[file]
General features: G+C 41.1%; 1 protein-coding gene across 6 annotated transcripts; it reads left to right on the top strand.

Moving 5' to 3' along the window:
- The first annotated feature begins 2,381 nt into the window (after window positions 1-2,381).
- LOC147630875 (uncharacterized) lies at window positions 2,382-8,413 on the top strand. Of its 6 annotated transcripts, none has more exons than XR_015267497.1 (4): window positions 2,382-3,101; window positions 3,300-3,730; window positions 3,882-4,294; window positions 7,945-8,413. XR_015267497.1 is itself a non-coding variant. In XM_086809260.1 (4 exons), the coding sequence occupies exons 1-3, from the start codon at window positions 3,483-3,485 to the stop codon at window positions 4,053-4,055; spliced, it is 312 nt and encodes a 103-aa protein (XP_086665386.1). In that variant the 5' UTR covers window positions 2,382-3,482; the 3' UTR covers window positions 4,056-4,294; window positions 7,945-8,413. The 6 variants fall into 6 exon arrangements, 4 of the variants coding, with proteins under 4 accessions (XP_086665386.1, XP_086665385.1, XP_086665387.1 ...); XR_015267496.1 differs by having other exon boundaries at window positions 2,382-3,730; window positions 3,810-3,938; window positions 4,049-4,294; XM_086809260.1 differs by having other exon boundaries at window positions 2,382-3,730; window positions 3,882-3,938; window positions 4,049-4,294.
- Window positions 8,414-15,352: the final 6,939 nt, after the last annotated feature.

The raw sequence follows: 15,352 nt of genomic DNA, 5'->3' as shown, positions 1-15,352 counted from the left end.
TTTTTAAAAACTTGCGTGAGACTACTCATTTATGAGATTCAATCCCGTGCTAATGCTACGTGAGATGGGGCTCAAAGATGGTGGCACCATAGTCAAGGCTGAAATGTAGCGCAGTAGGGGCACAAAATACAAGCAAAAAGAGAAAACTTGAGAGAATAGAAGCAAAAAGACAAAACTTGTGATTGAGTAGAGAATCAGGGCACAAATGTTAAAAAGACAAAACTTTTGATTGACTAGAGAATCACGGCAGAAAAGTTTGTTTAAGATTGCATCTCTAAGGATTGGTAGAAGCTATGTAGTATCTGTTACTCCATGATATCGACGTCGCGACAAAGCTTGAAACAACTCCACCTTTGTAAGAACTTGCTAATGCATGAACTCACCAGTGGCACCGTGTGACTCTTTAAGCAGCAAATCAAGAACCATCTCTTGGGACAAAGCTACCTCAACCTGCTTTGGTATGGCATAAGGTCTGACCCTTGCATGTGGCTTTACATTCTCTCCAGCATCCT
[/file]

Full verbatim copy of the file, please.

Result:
General features: G+C 41.1%; 1 protein-coding gene across 6 annotated transcripts; it reads left to right on the top strand.

Moving 5' to 3' along the window:
- The first annotated feature begins 2,381 nt into the window (after window positions 1-2,381).
- LOC147630875 (uncharacterized) lies at window positions 2,382-8,413 on the top strand. Of its 6 annotated transcripts, none has more exons than XR_015267497.1 (4): window positions 2,382-3,101; window positions 3,300-3,730; window positions 3,882-4,294; window positions 7,945-8,413. XR_015267497.1 is itself a non-coding variant. In XM_086809260.1 (4 exons), the coding sequence occupies exons 1-3, from the start codon at window positions 3,483-3,485 to the stop codon at window positions 4,053-4,055; spliced, it is 312 nt and encodes a 103-aa protein (XP_086665386.1). In that variant the 5' UTR covers window positions 2,382-3,482; the 3' UTR covers window positions 4,056-4,294; window positions 7,945-8,413. The 6 variants fall into 6 exon arrangements, 4 of the variants coding, with proteins under 4 accessions (XP_086665386.1, XP_086665385.1, XP_086665387.1 ...); XR_015267496.1 differs by having other exon boundaries at window positions 2,382-3,730; window positions 3,810-3,938; window positions 4,049-4,294; XM_086809260.1 differs by having other exon boundaries at window positions 2,382-3,730; window positions 3,882-3,938; window positions 4,049-4,294.
- Window positions 8,414-15,352: the final 6,939 nt, after the last annotated feature.

The raw sequence follows: 15,352 nt of genomic DNA, 5'->3' as shown, positions 1-15,352 counted from the left end.
TTTTTAAAAACTTGCGTGAGACTACTCATTTATGAGATTCAATCCCGTGCTAATGCTACGTGAGATGGGGCTCAAAGATGGTGGCACCATAGTCAAGGCTGAAATGTAGCGCAGTAGGGGCACAAAATACAAGCAAAAAGAGAAAACTTGAGAGAATAGAAGCAAAAAGACAAAACTTGTGATTGAGTAGAGAATCAGGGCACAAATGTTAAAAAGACAAAACTTTTGATTGACTAGAGAATCACGGCAGAAAAGTTTGTTTAAGATTGCATCTCTAAGGATTGGTAGAAGCTATGTAGTATCTGTTACTCCATGATATCGACGTCGCGACAAAGCTTGAAACAACTCCACCTTTGTAAGAACTTGCTAATGCATGAACTCACCAGTGGCACCGTGTGACTCTTTAAGCAGCAAATCAAGAACCATCTCTTGGGACAAAGCTACCTCAACCTGCTTTGGTATGGCATAAGGTCTGACCCTTGCATGTGGCTTTACATTCTCTCCAGCATCCT